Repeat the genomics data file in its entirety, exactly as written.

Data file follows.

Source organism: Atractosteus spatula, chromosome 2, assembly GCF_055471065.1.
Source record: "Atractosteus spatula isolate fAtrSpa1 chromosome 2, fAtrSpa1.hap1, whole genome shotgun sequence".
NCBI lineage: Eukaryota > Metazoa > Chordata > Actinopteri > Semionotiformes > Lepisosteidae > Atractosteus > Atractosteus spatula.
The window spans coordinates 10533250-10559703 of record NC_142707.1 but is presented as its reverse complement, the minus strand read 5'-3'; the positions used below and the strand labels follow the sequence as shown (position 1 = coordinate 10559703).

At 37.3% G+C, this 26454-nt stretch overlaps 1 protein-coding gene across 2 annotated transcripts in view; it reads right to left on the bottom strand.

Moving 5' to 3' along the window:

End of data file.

Source organism: Atractosteus spatula, chromosome 2, assembly GCF_055471065.1.
Source record: "Atractosteus spatula isolate fAtrSpa1 chromosome 2, fAtrSpa1.hap1, whole genome shotgun sequence".
NCBI lineage: Eukaryota > Metazoa > Chordata > Actinopteri > Semionotiformes > Lepisosteidae > Atractosteus > Atractosteus spatula.
The window spans coordinates 10533250-10559703 of record NC_142707.1 but is presented as its reverse complement, the minus strand read 5'-3'; the positions used below and the strand labels follow the sequence as shown (position 1 = coordinate 10559703).

At 37.3% G+C, this 26454-nt stretch overlaps 1 protein-coding gene across 2 annotated transcripts in view; it reads right to left on the bottom strand.

Moving 5' to 3' along the window: